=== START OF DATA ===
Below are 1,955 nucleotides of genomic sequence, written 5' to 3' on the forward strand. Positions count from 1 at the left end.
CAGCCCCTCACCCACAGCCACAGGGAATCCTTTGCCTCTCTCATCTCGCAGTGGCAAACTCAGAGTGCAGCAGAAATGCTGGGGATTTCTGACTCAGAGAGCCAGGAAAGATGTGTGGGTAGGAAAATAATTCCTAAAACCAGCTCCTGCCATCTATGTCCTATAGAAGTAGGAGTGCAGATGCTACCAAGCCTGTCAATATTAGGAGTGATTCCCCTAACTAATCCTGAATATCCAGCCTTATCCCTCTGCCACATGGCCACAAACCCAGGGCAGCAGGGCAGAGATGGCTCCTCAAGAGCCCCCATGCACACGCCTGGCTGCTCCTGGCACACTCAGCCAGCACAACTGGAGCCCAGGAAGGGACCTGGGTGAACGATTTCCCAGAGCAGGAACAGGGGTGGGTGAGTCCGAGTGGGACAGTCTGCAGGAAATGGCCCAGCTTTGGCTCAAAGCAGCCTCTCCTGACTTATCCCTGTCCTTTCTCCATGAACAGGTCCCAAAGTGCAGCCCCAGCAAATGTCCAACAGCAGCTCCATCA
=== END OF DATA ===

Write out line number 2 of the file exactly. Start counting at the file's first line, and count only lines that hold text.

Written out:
CAGCCCCTCACCCACAGCCACAGGGAATCCTTTGCCTCTCTCATCTCGCAGTGGCAAACTCAGAGTGCAGCAGAAATGCTGGGGATTTCTGACTCAGAGAGCCAGGAAAGATGTGTGGGTAGGAAAATAATTCCTAAAACCAGCTCCTGCCATCTATGTCCTATAGAAGTAGGAGTGCAGATGCTACCAAGCCTGTCAATATTAGGAGTGATTCCCCTAACTAATCCTGAATATCCAGCCTTATCCCTCTGCCACATGGCCACAAACCCAGGGCAGCAGGGCAGAGATGGCTCCTCAAGAGCCCCCATGCACACGCCTGGCTGCTCCTGGCACACTCAGCCAGCACAACTGGAGCCCAGGAAGGGACCTGGGTGAACGATTTCCCAGAGCAGGAACAGGGGTGGGTGAGTCCGAGTGGGACAGTCTGCAGGAAATGGCCCAGCTTTGGCTCAAAGCAGCCTCTCCTGACTTATCCCTGTCCTTTCTCCATGAACAGGTCCCAAAGTGCAGCCCCAGCAAATGTCCAACAGCAGCTCCATCA